What you need to understand about the CAFE Foundations Electric Aircraft Symposium, the fourth of which was conducted during the last weekend in April, is that its not just a venue for those with the interest, talent and technology chops to see forward a fleet of silent, electrically powered aircraft. Nope, its not that simple.
You see, the president of the CAFE Foundation, Brien Seeley, has a vision. (Thats sort of a pun. Dr. Seeleys day job for the last 37 years is as an ophthalmologist.) He imagines a day when air transportation has broken away from the leglock that airlines have on it, an escape from intrusive and insulting security procedures, agonizing delays, inefficient hub-and-spoke networks and, in general, the Greyhound-of-the-sky sense you cant escape walking through the grimy door of yet another jammed-to-the-baggage-bins 737.
CAFE Foundation President Brien Seeley hosted the fourth Electric Aircraft Symposium; his vision of rapid, efficient personal travel is undimmed.
But to make his vision possible, new aircraft are required. Not cheaper versions of existing designs, which in his utopian world use too many resources, including runways and fossil fuels, but entirely new, super-efficient, short-takeoff/landing models that would allow for micro airports close to city centers. Nearly silent aircraft would be necessary to reverse the trend of placing airports far away from urban environments as a means of combating noise and pollution complaints. After all, it does no good to have efficient point-to-point travel only to discover that you’re still 30 to 50 miles from your destination, and ground transportation is your only option. Electric aircraft are a key ingredient in making Seeleys dream a reality.
The Fourth Symposium
This years was the fourth successive Electric Aircraft Symposium, held in Rohnert Park, California, a short (though by no means fast) ride down the perpetually under construction Highway 101 from Santa Rosas airport, home of the CAFE Foundation. A total of 26 individuals spoke over a day and a half; plus, attendees could join one of three focused dinner talks on Friday night.
Before we continue, I have to confess that, while Im not from Missouri, Im definitely a show-me type. Talk all you want about hypothetical this or projected that-but you’ll really only get my interest with true, working hardware. But by the end of the second day, my mind was opened like a coconut dropped from a very tall tree. And while its true that electric aircraft, today, aren’t viable in the way we expect small aircraft to be-they are lacking endurance or payload under the current technology-developments are starting to pick up speed.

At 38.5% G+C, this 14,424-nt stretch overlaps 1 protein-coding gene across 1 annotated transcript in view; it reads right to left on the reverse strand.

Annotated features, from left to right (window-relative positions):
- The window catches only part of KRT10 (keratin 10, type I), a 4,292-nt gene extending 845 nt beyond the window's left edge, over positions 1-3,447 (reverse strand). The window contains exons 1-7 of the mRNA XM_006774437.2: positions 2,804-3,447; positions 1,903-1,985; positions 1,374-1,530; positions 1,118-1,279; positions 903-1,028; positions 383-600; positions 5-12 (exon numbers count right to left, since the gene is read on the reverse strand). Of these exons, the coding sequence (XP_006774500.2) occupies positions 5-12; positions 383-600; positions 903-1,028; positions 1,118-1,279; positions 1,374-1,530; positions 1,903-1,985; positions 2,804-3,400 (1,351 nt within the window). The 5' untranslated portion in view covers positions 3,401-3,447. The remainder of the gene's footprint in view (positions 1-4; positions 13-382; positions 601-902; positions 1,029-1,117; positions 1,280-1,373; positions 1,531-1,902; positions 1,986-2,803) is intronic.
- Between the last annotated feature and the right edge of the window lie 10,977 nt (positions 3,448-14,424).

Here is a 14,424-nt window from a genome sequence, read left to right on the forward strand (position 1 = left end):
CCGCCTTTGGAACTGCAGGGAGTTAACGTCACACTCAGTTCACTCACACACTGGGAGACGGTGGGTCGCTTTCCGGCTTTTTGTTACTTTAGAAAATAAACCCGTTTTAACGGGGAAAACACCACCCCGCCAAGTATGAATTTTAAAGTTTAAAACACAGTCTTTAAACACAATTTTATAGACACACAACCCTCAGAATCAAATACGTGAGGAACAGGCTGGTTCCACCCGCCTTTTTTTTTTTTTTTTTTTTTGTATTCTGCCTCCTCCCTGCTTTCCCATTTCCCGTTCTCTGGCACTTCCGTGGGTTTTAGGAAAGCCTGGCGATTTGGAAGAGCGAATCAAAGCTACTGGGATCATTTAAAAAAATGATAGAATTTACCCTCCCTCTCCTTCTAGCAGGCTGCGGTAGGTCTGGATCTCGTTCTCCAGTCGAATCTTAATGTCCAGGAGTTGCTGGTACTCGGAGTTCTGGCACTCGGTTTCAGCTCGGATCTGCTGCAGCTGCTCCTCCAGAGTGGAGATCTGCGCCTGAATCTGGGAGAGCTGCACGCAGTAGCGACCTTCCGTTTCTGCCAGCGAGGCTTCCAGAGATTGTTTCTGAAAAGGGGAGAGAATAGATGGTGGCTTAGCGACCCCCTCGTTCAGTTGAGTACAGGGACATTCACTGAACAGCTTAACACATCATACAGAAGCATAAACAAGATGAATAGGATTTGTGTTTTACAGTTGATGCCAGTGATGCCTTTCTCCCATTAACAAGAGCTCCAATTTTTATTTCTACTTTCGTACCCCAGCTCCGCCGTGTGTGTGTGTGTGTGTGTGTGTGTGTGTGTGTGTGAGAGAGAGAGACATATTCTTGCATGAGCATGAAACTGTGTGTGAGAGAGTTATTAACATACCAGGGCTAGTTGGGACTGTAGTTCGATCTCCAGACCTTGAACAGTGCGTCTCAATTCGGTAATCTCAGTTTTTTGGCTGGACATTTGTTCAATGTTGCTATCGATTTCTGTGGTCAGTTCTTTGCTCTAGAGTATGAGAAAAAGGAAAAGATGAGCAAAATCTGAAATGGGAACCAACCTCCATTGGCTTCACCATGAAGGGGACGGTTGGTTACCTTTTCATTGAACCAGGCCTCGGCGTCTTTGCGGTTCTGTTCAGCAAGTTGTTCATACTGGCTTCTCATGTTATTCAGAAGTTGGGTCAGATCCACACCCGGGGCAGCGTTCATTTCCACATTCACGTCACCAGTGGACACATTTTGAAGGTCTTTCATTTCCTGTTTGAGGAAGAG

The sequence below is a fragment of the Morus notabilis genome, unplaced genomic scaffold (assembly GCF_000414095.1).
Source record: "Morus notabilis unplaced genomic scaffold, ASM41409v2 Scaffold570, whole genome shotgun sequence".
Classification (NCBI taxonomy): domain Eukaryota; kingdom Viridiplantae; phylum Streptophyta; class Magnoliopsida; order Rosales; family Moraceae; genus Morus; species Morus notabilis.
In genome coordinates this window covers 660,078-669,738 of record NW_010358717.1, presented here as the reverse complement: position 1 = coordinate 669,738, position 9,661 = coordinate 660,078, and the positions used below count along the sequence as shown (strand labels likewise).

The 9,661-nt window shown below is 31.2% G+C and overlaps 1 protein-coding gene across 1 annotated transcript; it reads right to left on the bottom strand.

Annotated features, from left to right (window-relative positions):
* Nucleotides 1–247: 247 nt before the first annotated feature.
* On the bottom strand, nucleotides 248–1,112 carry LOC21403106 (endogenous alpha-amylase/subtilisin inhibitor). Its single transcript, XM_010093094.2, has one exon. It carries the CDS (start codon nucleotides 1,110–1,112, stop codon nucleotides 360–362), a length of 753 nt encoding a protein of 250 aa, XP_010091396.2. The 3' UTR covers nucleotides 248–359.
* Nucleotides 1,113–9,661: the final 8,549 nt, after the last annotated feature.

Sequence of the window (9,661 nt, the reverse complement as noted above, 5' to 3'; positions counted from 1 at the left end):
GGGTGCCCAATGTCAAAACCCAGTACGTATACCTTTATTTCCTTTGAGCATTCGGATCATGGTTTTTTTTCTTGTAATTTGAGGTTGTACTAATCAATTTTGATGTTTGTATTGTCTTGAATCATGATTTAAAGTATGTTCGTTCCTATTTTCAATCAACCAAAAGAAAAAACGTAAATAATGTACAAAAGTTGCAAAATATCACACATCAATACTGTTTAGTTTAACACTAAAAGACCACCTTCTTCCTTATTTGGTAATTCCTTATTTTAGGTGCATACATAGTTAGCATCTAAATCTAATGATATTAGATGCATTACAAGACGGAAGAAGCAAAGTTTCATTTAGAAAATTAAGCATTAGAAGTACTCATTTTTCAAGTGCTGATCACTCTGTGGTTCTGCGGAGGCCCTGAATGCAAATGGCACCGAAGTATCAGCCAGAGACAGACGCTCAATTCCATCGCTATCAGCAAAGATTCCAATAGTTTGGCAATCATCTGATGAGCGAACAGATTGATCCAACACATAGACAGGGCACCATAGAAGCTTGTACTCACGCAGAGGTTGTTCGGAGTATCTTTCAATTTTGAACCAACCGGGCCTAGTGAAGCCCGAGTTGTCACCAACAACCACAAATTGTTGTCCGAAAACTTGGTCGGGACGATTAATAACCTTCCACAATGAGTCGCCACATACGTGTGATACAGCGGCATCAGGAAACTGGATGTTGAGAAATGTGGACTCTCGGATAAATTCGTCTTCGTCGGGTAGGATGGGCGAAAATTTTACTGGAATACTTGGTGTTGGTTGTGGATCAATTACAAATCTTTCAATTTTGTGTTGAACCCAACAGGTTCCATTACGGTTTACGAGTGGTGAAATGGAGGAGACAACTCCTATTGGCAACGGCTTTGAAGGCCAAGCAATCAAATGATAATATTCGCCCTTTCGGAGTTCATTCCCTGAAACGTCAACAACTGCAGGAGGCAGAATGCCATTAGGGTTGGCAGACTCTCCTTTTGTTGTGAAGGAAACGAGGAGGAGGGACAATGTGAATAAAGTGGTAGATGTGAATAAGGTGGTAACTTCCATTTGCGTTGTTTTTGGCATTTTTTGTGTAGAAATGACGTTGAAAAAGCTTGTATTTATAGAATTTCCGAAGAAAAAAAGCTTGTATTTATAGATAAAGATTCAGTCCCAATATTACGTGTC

Greg Stevenson (left), of GSE engines, has been working on highly efficient, high-rpm compression ignition engines that could form a strong synergy with lightweight generators and electric motors.
Larry Ford, CAFE Foundation vice president, provided a bit of history on the organization but, more important, offered an explanation of the testing methodology that has given CAFE credibility for more than two decades. CAFE is positioning itself as a compassionate but ethical examiner of future airplane performance. It has the technical acumen to place real numbers against claims.
Charlotte Whitfield, of NASA Langley, presented on propeller noise. She began her talk by showing an image of the unducted-fan jet technology being tested in the 1980s. What a wonderful way to keep me in business, she deadpanned, later explaining how high speed, fuselage interference and quirks of inline, counter-rotating blades harm efficiency and create quite ghastly noise signatures. The takeaway is that tomorrows quietest aircraft will probably be traditional tractor designs with short, broad blades turning as slowly as practicable.
The late Paul MacCready was represented at EAS IV by his son, Tyler, who offered insights into the development of electric research craft such as the Pathfinder.
Tyler MacCready, son of legend Paul MacCready, took us back to Aerovironments many successes with human- and electric-powered aircraft. Up-close images of the early human-motivated craft show just how important low weight was to the success of the mission; to call the Gossamer Condor and Gossamer Albatross delicate is to severely understate the matter. The firms experience with low-power electric motors, solar cell designs and power controllers paved the way for much of what well see in the coming years.